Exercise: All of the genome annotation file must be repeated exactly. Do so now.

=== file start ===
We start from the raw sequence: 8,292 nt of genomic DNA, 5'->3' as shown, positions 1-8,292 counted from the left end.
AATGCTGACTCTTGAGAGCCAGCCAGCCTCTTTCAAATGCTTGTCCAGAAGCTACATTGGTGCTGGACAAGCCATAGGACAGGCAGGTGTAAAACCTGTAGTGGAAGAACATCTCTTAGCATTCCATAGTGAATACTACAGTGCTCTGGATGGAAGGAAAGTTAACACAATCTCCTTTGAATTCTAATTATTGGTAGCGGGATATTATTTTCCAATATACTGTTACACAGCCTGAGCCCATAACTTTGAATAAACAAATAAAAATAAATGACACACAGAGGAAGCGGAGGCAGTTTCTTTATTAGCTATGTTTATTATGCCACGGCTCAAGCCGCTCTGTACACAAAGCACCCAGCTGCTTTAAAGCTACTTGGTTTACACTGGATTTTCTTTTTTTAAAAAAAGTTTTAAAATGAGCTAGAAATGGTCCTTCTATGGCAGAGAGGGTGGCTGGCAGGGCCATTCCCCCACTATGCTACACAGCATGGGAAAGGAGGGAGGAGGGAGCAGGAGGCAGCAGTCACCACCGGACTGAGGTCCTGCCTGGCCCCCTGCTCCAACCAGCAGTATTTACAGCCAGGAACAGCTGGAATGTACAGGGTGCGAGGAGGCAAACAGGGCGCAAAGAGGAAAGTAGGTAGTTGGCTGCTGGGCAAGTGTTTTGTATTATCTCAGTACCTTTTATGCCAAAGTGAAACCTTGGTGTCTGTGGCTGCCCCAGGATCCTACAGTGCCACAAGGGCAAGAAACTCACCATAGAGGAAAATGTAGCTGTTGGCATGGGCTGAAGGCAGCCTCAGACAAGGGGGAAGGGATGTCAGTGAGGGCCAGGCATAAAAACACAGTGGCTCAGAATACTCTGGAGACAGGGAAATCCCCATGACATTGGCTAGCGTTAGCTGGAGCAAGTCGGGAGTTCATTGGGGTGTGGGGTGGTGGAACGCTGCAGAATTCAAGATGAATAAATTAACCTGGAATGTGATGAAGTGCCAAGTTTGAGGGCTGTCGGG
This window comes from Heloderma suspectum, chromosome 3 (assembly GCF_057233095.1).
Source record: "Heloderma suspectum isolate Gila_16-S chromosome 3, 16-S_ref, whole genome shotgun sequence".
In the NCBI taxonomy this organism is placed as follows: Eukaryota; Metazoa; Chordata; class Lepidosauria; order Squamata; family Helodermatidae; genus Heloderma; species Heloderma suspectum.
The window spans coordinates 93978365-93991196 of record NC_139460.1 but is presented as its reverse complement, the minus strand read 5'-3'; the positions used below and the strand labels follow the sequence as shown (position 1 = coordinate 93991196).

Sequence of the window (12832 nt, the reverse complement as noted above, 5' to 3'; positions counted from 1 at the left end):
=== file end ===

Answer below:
We start from the raw sequence: 8,292 nt of genomic DNA, 5'->3' as shown, positions 1-8,292 counted from the left end.
AATGCTGACTCTTGAGAGCCAGCCAGCCTCTTTCAAATGCTTGTCCAGAAGCTACATTGGTGCTGGACAAGCCATAGGACAGGCAGGTGTAAAACCTGTAGTGGAAGAACATCTCTTAGCATTCCATAGTGAATACTACAGTGCTCTGGATGGAAGGAAAGTTAACACAATCTCCTTTGAATTCTAATTATTGGTAGCGGGATATTATTTTCCAATATACTGTTACACAGCCTGAGCCCATAACTTTGAATAAACAAATAAAAATAAATGACACACAGAGGAAGCGGAGGCAGTTTCTTTATTAGCTATGTTTATTATGCCACGGCTCAAGCCGCTCTGTACACAAAGCACCCAGCTGCTTTAAAGCTACTTGGTTTACACTGGATTTTCTTTTTTTAAAAAAAGTTTTAAAATGAGCTAGAAATGGTCCTTCTATGGCAGAGAGGGTGGCTGGCAGGGCCATTCCCCCACTATGCTACACAGCATGGGAAAGGAGGGAGGAGGGAGCAGGAGGCAGCAGTCACCACCGGACTGAGGTCCTGCCTGGCCCCCTGCTCCAACCAGCAGTATTTACAGCCAGGAACAGCTGGAATGTACAGGGTGCGAGGAGGCAAACAGGGCGCAAAGAGGAAAGTAGGTAGTTGGCTGCTGGGCAAGTGTTTTGTATTATCTCAGTACCTTTTATGCCAAAGTGAAACCTTGGTGTCTGTGGCTGCCCCAGGATCCTACAGTGCCACAAGGGCAAGAAACTCACCATAGAGGAAAATGTAGCTGTTGGCATGGGCTGAAGGCAGCCTCAGACAAGGGGGAAGGGATGTCAGTGAGGGCCAGGCATAAAAACACAGTGGCTCAGAATACTCTGGAGACAGGGAAATCCCCATGACATTGGCTAGCGTTAGCTGGAGCAAGTCGGGAGTTCATTGGGGTGTGGGGTGGTGGAACGCTGCAGAATTCAAGATGAATAAATTAACCTGGAATGTGATGAAGTGCCAAGTTTGAGGGCTGTCGGG
This window comes from Heloderma suspectum, chromosome 3 (assembly GCF_057233095.1).
Source record: "Heloderma suspectum isolate Gila_16-S chromosome 3, 16-S_ref, whole genome shotgun sequence".
In the NCBI taxonomy this organism is placed as follows: Eukaryota; Metazoa; Chordata; class Lepidosauria; order Squamata; family Helodermatidae; genus Heloderma; species Heloderma suspectum.
The window spans coordinates 93978365-93991196 of record NC_139460.1 but is presented as its reverse complement, the minus strand read 5'-3'; the positions used below and the strand labels follow the sequence as shown (position 1 = coordinate 93991196).

Sequence of the window (12832 nt, the reverse complement as noted above, 5' to 3'; positions counted from 1 at the left end):